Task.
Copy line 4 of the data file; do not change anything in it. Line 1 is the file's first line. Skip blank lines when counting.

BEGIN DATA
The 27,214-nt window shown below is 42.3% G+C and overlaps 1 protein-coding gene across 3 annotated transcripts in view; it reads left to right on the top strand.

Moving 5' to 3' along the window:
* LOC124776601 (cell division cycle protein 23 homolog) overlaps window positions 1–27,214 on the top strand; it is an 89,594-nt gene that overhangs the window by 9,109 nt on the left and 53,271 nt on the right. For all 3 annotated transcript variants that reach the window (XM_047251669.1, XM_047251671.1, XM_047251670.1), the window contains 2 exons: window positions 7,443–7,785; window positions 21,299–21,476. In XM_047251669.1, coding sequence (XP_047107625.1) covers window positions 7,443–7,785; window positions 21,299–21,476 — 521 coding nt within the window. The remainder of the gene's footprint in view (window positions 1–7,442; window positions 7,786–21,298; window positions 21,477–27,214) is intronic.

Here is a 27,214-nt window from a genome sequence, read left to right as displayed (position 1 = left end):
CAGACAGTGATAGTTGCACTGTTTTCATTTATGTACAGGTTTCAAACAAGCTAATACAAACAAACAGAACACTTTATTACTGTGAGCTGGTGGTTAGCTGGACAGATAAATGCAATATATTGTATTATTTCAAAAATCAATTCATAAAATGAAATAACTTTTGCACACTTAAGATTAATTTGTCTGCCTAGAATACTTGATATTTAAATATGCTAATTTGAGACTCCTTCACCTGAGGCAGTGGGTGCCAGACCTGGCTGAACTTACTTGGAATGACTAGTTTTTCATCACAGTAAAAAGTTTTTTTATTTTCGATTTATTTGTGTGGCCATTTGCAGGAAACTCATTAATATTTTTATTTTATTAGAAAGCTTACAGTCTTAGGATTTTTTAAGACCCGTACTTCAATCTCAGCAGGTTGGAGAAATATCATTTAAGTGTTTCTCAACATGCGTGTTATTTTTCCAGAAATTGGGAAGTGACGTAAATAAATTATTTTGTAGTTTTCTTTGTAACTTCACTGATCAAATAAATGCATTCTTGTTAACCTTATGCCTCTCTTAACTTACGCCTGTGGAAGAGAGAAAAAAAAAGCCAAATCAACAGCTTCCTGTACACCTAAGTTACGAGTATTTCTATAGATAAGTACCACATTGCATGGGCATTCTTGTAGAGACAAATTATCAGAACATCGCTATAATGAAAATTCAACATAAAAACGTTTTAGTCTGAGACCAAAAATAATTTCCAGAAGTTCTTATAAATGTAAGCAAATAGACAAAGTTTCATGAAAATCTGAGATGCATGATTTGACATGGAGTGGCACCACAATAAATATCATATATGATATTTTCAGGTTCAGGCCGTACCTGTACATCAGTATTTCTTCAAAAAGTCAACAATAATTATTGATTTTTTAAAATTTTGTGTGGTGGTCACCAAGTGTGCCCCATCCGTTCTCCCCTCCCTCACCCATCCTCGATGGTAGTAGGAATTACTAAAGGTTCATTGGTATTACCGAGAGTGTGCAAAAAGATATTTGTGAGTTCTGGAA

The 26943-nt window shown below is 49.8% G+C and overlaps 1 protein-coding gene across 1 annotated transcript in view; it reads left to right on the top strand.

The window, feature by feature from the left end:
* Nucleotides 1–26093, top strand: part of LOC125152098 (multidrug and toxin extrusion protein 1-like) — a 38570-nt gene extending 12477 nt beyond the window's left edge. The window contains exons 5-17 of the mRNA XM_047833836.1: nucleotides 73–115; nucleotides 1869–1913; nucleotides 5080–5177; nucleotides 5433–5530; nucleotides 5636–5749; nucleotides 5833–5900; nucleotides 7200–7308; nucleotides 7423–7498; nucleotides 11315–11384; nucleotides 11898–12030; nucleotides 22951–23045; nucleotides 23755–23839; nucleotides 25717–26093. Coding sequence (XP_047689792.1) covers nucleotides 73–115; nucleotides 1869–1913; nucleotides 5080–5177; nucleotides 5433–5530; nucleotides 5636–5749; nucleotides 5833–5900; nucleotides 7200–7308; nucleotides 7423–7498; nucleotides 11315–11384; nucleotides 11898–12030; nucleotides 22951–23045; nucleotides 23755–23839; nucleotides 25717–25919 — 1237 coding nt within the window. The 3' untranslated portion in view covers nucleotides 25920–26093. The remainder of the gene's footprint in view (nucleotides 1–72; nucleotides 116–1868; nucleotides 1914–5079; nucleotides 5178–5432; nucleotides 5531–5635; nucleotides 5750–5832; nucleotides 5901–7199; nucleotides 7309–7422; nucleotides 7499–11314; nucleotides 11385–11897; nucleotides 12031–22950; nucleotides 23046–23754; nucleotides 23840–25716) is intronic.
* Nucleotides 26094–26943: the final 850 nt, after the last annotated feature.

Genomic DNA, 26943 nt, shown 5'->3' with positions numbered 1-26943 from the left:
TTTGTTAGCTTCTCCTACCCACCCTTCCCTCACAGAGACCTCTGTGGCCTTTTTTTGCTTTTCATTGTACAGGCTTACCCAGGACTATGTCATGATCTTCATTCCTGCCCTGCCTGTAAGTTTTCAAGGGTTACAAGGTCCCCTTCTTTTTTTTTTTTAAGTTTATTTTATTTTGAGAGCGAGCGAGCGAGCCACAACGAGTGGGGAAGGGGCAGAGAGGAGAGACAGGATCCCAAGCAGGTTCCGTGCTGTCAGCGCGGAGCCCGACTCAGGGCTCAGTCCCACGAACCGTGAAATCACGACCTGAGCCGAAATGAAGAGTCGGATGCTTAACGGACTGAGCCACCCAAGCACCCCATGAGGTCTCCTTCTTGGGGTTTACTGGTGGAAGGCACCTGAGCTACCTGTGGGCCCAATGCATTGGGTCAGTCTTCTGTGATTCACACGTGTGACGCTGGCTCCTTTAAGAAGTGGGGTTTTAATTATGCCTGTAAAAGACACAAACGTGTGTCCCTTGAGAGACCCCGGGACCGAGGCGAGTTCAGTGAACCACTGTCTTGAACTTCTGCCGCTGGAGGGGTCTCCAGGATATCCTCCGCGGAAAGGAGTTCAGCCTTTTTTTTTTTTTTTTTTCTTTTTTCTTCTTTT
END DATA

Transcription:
Here is a 27,214-nt window from a genome sequence, read left to right as displayed (position 1 = left end):